The aftershocks of the December 7, 1941 attack on Pearl Harbor were felt keenly all over America—the war in Europe had hit home. But nowhere was American life more immediately disrupted than on the West Coast, where people lived in certain fear of more Japanese attacks.
Today I talk with Bill Yenne, author of “Panic on the Pacific.” He describes how from that day until the end of the war, a dizzying mix of battle preparedness and rampant paranoia swept the states. Japanese immigrants were herded into internment camps. Factories were camouflaged to look like small towns. The Rose Bowl was moved to North Carolina. Airport runways were so well hidden even American pilots couldn’t find them.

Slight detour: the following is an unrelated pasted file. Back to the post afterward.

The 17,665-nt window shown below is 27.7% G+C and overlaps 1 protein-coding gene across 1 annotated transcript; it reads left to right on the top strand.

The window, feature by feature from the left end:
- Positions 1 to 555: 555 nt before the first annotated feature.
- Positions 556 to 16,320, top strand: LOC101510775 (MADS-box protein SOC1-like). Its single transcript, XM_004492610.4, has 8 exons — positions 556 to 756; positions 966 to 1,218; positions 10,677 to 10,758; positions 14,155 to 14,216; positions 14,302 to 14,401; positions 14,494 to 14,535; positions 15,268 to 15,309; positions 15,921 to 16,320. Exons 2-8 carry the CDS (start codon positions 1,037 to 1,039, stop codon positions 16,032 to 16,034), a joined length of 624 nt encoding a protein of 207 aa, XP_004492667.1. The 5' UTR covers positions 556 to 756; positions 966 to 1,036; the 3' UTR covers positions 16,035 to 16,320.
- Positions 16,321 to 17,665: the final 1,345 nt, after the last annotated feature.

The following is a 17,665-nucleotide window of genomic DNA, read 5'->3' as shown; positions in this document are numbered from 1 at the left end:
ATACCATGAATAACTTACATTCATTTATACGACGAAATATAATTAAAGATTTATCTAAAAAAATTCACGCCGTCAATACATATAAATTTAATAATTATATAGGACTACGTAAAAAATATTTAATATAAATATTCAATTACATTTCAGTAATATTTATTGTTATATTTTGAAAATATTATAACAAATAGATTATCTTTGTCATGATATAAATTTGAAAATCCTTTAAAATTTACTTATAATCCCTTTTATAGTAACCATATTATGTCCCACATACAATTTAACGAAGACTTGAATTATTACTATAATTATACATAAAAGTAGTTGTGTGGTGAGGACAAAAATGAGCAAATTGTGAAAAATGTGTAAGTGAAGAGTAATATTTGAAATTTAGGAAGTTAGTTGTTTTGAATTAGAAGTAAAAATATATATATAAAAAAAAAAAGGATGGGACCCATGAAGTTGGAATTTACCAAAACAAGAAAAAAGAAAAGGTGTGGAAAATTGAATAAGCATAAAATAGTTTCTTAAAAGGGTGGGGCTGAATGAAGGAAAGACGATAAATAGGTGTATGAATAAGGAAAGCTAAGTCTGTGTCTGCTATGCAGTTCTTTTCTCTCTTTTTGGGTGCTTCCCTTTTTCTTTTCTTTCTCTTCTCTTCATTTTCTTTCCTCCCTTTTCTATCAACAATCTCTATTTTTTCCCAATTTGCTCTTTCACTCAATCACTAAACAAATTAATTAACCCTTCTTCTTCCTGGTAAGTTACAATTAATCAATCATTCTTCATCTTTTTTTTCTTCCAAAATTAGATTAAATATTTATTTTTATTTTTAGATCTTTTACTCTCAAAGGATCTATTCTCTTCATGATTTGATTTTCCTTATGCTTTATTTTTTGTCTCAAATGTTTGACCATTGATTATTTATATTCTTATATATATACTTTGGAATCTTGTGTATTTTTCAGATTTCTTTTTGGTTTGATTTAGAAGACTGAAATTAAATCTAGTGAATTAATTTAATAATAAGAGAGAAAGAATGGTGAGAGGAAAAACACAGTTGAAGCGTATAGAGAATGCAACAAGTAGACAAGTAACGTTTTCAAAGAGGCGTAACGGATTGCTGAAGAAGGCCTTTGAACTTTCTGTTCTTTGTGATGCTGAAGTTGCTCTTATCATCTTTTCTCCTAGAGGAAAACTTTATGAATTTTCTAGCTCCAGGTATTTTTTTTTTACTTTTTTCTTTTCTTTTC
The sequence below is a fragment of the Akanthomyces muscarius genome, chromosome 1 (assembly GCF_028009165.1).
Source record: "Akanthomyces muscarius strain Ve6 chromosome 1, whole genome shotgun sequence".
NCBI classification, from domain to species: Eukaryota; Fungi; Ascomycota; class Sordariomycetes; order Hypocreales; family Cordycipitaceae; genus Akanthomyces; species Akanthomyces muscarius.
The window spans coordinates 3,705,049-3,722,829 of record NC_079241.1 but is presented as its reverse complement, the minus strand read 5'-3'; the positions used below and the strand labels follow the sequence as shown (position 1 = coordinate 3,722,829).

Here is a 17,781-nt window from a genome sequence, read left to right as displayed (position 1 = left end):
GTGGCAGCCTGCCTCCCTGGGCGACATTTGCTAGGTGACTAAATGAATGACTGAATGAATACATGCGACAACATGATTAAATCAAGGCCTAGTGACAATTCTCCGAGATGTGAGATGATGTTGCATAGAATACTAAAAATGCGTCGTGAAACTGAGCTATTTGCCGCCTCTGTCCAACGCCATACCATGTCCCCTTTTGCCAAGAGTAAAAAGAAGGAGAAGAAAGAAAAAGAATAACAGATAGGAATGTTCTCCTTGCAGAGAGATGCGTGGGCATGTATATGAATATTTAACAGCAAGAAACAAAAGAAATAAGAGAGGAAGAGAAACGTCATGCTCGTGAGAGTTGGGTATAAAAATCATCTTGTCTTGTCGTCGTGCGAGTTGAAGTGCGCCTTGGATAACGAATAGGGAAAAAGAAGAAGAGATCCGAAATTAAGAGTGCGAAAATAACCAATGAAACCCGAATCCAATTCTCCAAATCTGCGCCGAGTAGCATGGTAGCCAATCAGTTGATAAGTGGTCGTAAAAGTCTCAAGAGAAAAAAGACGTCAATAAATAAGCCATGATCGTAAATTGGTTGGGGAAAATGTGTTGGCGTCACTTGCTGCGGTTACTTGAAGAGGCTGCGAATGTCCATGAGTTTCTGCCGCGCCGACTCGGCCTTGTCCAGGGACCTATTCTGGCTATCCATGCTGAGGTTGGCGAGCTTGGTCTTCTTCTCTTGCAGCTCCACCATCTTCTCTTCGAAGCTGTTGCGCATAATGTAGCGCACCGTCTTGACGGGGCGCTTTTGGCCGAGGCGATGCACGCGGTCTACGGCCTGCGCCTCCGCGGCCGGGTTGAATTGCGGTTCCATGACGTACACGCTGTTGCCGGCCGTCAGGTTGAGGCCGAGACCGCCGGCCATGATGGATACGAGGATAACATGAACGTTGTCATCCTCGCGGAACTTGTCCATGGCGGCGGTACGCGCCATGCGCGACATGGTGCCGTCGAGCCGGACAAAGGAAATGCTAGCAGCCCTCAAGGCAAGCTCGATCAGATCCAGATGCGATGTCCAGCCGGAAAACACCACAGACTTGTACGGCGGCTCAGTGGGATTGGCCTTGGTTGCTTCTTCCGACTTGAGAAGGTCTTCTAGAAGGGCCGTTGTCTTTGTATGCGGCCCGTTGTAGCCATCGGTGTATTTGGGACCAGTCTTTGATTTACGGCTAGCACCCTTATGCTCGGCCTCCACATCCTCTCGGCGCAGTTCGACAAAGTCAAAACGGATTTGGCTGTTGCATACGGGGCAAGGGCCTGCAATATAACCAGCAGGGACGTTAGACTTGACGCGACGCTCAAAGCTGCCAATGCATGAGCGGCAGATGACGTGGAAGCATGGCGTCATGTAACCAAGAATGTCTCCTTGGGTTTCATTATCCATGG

We talk about the panic on the Pacific coast and fear the Japanese were coming. As a result the most notorious events of World War Two in America—namely the internment of American citizens of Japanese ancestry—took place. It is a cautionary tale about how hysteria can cause leaders to seize on political issues in the name of public safety that may cause much more harm than good.
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